Fire and Ice
Some say the world will end in fire,
Some say in ice.
From what I’ve tasted of desire
I hold with those who favor fire.
But if it had to perish twice,
I think I know enough of hate
To say that for destruction ice
Is also great
And would suffice.
The circle of wolves moved closer. Once again the old Indian saw the picture of the moose as it struggled before the end came. He dropped his head to his knees. What did it matter after all? Isn’t this the law of life?
WE WERE IN A BRIGHTLY LIT, UNREMARKABLE HALLWAY. The walls were off-white, the floor carpeted in industrial gray. Common rectangular fluorescent lights were spaced evenly along the ceiling. It was warmer here, for which I was grateful. This hall seemed very benign after the gloom of the ghoulish stone sewers.
Edward didn't seem to agree with my assessment. He glowered darkly down the long hallway, toward the slight, black shrouded figure at the end, standing by an elevator.
DEMETRI LEFT US IN THE CHEERFULLY OPULENT RECEPTION area, where the woman Gianna was still at her post behind the polished counter. Bright, harmless music tinkled from hidden speakers.
"Do not leave until dark," he warned us.
Edward nodded, and Demetri hurried away.
Gianna did not seem at all surprised by the exchange, though she did eye Edward's borrowed cloak with shrewd speculation.
"Are you all right?" Edward asked under his breath, too low for the human woman to hear. His voice was rough—if velvet can be rough—with anxiety. Still stressed by our situation, I imagined.
I had the sense that i'd been asleep for a very long time—my body was stiff, like i hadn't moved once through all that time, either. My mind was dazed and slow; strange, colorful dreams—dreams and nightmares—swirled dizzily around the inside of my head. They were so vivid. The horrible and the heavenly, all mixed together into a bizarre jumble. There was sharp impatience and fear, both part of that frustrating dream where your feet can't move fast enough… and there were plenty of monsters, red-eyed fiends that were all the more ghastly for their genteel civility. The dream was still strong—i could even remember the names. But the strongest, clearest part of the dream was not the horror. It was the angel that was most clear.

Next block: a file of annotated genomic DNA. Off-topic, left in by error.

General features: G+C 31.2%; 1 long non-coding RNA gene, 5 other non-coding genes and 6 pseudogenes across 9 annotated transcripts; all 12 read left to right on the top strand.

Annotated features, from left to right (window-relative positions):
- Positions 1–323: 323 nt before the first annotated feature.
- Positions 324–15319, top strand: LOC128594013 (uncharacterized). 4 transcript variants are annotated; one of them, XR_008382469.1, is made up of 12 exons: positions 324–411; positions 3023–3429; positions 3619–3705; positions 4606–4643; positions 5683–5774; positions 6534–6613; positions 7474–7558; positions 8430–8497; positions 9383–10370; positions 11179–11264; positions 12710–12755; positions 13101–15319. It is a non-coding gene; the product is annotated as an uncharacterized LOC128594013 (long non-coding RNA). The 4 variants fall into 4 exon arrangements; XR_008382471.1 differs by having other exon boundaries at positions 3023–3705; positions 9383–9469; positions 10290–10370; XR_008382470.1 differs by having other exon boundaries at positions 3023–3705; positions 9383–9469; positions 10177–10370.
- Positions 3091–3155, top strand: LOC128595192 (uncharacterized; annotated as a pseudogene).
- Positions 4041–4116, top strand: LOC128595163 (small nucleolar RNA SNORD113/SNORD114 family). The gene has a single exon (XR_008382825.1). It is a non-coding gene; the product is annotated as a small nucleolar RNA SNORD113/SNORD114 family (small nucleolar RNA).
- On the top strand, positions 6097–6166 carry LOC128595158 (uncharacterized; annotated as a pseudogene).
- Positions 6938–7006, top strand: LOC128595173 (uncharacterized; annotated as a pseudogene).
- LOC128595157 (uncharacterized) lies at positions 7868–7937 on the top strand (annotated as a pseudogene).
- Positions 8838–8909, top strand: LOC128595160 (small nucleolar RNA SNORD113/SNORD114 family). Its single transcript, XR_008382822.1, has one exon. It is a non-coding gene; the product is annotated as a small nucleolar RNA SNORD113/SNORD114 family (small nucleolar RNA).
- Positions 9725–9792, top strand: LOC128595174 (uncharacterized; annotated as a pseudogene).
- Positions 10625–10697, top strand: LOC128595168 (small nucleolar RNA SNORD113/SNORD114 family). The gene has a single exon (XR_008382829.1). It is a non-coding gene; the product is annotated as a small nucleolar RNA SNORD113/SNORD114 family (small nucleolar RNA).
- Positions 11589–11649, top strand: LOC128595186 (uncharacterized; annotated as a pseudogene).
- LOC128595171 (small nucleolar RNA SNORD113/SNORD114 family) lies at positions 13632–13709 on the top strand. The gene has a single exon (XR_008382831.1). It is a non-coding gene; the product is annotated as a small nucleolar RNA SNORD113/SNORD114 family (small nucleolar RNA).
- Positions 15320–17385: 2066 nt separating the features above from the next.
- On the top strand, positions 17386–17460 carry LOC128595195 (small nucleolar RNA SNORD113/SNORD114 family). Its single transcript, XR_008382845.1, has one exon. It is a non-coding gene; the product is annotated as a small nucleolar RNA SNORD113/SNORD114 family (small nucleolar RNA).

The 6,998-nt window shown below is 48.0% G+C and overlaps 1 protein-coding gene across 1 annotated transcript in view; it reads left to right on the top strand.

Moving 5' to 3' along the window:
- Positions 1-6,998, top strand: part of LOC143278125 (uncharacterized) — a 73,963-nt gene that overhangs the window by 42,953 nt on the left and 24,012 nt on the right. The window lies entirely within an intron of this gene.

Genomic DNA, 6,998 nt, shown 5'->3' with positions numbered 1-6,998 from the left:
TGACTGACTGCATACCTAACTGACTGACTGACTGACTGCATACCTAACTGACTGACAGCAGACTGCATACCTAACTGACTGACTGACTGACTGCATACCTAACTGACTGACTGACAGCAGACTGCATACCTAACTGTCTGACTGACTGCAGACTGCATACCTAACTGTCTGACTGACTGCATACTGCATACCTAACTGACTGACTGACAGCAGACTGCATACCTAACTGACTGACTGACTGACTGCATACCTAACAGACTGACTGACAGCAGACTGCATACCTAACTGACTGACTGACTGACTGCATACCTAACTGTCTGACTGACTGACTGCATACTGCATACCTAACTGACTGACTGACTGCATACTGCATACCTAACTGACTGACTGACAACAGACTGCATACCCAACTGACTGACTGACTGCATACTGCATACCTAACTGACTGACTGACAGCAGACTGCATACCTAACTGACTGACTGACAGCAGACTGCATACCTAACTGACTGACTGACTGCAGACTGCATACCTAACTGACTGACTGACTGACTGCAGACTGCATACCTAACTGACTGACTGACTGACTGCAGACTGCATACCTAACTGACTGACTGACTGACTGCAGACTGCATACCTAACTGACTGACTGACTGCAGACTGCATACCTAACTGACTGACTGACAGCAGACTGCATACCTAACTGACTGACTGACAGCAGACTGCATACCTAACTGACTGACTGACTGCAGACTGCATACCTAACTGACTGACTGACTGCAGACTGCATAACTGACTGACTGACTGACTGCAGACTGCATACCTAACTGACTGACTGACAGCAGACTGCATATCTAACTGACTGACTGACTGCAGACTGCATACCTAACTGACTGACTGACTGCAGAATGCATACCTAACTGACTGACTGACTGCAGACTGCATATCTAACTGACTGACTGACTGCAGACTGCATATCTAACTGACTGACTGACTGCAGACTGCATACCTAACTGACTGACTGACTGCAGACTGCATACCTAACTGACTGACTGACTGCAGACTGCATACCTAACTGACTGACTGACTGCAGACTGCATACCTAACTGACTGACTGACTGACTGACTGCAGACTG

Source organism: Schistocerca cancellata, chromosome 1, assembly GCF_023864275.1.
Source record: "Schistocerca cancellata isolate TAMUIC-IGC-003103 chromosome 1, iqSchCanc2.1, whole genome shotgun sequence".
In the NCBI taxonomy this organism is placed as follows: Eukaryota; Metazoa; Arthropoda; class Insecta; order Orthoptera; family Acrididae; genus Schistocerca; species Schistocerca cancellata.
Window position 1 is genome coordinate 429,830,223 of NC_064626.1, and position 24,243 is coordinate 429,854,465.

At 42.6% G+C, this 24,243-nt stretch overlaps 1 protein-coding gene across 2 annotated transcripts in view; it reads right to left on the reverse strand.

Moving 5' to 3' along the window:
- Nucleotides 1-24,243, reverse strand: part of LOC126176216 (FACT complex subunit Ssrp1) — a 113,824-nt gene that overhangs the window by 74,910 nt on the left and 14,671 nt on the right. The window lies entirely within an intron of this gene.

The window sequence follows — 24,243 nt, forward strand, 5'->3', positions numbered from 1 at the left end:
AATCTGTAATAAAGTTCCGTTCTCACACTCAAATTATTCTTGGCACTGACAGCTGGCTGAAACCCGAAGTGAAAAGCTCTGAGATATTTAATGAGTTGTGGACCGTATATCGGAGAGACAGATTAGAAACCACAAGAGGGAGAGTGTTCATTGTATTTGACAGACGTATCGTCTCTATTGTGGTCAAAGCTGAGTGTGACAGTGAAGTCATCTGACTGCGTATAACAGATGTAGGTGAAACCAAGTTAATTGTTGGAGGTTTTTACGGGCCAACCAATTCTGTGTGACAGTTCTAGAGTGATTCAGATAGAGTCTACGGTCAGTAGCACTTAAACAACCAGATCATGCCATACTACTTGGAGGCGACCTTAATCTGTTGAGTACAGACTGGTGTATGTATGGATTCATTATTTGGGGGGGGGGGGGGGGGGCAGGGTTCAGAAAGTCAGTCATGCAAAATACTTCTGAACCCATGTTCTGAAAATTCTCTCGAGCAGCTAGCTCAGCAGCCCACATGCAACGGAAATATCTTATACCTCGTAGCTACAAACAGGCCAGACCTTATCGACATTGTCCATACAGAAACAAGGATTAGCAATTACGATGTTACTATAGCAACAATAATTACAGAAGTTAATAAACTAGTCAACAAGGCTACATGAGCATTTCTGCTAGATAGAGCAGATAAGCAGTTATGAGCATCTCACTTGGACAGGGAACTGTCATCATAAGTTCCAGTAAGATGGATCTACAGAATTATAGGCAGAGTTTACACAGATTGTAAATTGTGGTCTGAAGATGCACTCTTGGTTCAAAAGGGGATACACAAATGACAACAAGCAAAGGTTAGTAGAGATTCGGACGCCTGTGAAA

ALMOST EVERYTHING WAS BACK TO NORMAL—THE GOOD, pre-zombie normal—in less time than I would have believed possible. The hospital welcomed Carlisle back with eager arms, not even bothering to conceal their delight that Esme had found life in L.A. so little to her liking. Thanks to the Calculus test I'd missed while abroad, Alice and Edward were in better shape to graduate than I was at the moment. Suddenly, college was a priority (college was still plan B, on the off chance that Edward's offer swayed me from the post-graduation Carlisle option). Many deadlines had passed me by, but Edward had a new stack of applications for me to fill out every day. He'd already done the Harvard route, so it didn't bother him that, thanks to my procrastination, we might both end up at Peninsula Community College next year.
HE WAS NOT PLEASED, THAT MUCH WAS EASY TO READ in his face. But, without further argument, he took me in his arms and sprang lithely from my window, landing without the slightest jolt, like a cat. It was a little bit farther down than I'd imagined.
"All right then," he said, his voice seething with disapproval. "Up you go."
He helped me onto his back, and took off running. Even after all this time, it felt routine. Easy. Evidently this was something you never forgot, like riding a bicycle.
WE MADE OUR FLIGHT WITH SECONDS TO SPARE, AND THEN the true torture began. The plane sat idle on the tarmac while the flight attendants strolled—so casually—up and down the aisle, patting the bags in the overhead compartments to make sure everything fit. The pilots leaned out of the cockpit, chatting with them as they passed. Alice's hand was hard on my shoulder, holding me in my seat while I bounced anxiously up and down.
"It's faster than running," she reminded me in a low voice.
I just nodded in time with my bouncing.
WE BEGAN THE STEEP CLIMB, AND THE ROAD GREW CONGESTED. As we wound higher, the cars became too close together for Alice to weave insanely between them anymore. We slowed to a crawl behind a little tan Peugeot.
"Alice," I moaned. The clock on the dash seemed to be speeding up.
"It's the only way in," she tried soothe me. But her voice was too strained to comfort.
The cars continued to edge forward, one car length at a time. The sun beamed down brilliantly, seeming already overhead.
I sprinted down the stairs and threw the door open.
It was Jacob, of course. Even blind, Alice wasn't slow.
He was standing about six feet back from the door, his nose wrinkled in distaste, but his face otherwise smooth—masklike. He didn't fool me; I could see the faint trembling of his hands.
Hostility rolled off of him in waves. It brought back that awful afternoon when he'd chosen Sam over me, and I felt my chin jerk up defensively in response.
Jacob's Rabbit idled by the curb with Jared behind the wheel and Embry in the passenger seat. I understood what this meant: they were afraid to let him come here alone. It made me sad, and a little annoyed. The Cullens weren't like that.